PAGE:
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This is part of the BlueprintDocumentation which explains to people how to make the most of the feature tracking in Launchpad. It is also written to help new contributors to Ubuntu and other free software projects figure out how most effectively they can get their ideas / features / wishes implemented.

What's a "good" specification?

What makes a good feature specification? The answer is "just enough information to do it right". Of course, that varies hugely depending on what the feature is, what the project is, and who you are. In general, the more people your feature implementation will touch, the more it's worth investing in the discussion of how something will work before you actually get started.

A lot of the benefit of the specification process comes from debate and discussion. Getting feedback from others makes you think about things you otherwise might not have considered - perhaps it even expands your sense of the importance of the feature you had originally conceived, or perhaps it suggests that the feature would be even more useful if it was done slightly differently.

That said, don't get bogged down in planning when the only person who needs to know is yourself. Huge design documents get more and more difficult to keep in touch with reality. Its best to pick smaller pieces of the puzzle, draw up a reasonable plan for one of them, and then implement it rather than trying to define in detail how a huge system will all hang together.

Getting outside expertise

A lot of the people who WANT features won't have the skills to IMPLEMENT them. It's common to have someone popping onto a mailing list or IRC channel and saying "Ubuntu would ROCK if it had feature XYZ!". As soon as they are asked how they would implement that, they disappear. Which is often a pity, because some of those ideas might well have legs if they could get the right set of eyeballs and brains around them.

So use Blueprint as your way of building up a small community of people who have a common interest in the feature you have conceived. You need a mix of people - some of whom have the knowledge to implement the work, and some of whom are the sorts of people who can rally support for an idea. Building community consensus is often harder than actually developing the code! And of course, it's great if you can find people with a talent for making things LOOK GOOD (artists and user interface guys) as well as WORK WELL (quality assurance, testers and end-users).

Anybody can subscribe to a feature specification, and the number and quality of subscribers can be a good indicator of the potential interest in the community for a particular feature. If you have a lot of subscribers with good credentials it won't go unnoticed by your project leaders. That said, you SHOULD NOT subscribe someone else to a specification unless they work for you or you have their permission. Subscribing someone to a feature spec means they will get email about it, and they may just not appreciate that, no matter how good your intentions.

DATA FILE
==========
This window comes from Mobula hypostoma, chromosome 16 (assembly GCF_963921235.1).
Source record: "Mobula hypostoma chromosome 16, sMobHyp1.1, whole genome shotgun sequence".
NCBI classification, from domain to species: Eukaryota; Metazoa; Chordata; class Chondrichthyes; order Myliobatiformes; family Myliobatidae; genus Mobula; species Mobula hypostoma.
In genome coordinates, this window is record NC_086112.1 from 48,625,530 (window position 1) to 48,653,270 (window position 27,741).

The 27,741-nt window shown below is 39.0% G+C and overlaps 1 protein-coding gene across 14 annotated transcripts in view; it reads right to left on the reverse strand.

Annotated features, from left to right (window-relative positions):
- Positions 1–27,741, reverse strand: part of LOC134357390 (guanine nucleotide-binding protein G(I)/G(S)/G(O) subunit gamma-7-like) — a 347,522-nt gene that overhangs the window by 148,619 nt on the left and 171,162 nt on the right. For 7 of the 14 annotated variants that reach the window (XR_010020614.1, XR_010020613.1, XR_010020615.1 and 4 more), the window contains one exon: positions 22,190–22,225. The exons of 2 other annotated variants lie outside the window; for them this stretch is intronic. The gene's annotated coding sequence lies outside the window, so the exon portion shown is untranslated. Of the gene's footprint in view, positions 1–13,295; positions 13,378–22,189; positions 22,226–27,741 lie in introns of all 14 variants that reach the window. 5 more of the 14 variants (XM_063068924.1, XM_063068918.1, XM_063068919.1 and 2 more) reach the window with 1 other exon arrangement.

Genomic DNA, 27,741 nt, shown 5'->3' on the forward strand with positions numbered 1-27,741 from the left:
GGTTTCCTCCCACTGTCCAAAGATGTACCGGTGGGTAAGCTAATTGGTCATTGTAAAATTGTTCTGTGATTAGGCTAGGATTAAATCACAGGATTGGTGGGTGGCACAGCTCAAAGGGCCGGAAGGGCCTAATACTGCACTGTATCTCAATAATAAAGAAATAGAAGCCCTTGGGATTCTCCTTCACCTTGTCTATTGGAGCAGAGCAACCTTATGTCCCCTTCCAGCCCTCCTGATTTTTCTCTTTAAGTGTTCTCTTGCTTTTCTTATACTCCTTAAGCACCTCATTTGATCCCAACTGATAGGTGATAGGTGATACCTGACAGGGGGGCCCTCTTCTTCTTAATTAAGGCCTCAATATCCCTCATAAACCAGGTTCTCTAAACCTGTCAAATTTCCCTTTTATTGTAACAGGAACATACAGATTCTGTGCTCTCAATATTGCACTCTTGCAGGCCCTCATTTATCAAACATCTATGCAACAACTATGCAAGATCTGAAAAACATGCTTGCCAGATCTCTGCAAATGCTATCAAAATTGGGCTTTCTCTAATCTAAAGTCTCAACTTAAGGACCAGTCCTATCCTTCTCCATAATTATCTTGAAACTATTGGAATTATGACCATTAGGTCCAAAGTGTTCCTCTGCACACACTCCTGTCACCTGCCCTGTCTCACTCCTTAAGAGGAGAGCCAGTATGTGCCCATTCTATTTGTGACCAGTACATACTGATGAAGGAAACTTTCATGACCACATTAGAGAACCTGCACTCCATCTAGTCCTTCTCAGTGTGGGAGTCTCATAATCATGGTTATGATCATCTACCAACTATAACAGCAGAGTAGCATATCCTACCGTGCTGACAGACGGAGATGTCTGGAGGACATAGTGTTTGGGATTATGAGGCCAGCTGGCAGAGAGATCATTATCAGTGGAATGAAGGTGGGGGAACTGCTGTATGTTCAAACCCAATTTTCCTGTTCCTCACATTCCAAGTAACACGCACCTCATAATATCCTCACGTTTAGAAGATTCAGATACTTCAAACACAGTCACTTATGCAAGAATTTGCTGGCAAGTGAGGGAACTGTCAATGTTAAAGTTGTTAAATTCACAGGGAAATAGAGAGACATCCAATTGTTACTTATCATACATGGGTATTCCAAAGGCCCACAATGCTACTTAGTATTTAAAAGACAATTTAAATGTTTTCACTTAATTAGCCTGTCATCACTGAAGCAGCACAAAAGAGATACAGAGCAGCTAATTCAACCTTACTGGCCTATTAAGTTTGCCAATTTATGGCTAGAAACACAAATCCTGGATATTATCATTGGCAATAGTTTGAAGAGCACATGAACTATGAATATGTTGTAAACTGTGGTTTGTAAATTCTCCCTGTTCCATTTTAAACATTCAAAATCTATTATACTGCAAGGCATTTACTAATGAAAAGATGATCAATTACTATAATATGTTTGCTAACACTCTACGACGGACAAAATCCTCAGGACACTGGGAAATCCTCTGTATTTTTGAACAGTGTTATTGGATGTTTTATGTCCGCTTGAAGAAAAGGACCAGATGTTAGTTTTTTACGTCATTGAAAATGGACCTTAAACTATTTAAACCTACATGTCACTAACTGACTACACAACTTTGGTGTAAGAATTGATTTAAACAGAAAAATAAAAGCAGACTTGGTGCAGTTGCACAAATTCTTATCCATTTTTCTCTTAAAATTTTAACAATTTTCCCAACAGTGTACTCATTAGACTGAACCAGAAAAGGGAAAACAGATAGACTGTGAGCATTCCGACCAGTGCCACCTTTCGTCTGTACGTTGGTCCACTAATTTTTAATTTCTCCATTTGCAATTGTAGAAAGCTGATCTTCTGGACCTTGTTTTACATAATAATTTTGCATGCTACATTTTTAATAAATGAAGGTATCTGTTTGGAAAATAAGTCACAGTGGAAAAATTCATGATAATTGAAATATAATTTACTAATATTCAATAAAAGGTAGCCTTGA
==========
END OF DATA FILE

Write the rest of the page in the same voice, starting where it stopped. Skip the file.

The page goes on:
Actually writing the specification

Here are some hints for the text of your spec:

What to cover

Your specification should touch on:

Your project probably has a template specification that you can use as a starting point. In the case of Launchpad and Ubuntu we have:

How do you know you are winning?

The project leaders are the people who get to say what the priority of a specification should be. They determine what the project is likely to include in its mainline codebase and what it won't. At the same time, there's plenty of room for dissent and diversity of opinion - some of the very best features are often developed on the side by a small group of people who want them, and then they are incorporated in the mainline only once the project leaders can actually see and test them.

So don't be discouraged if your specification gets a "low" or "not" priority - that just means that the project leaders themselves aren't going to jump onto the problem. It does not mean you shouldn't bother to continue.

Getting a higher priority from the project leaders does generally mean that you might get direct help from one of the core developers or members, so its worth canvassing for support for your feature idea. But don't overdo it - if people aren't excited about your feature, they won't get excited unless you improve the way you are describing it, and that means putting more work into your specification.

WritingGoodSpecifications (last edited 2016-04-12 10:29:43 by wgrant)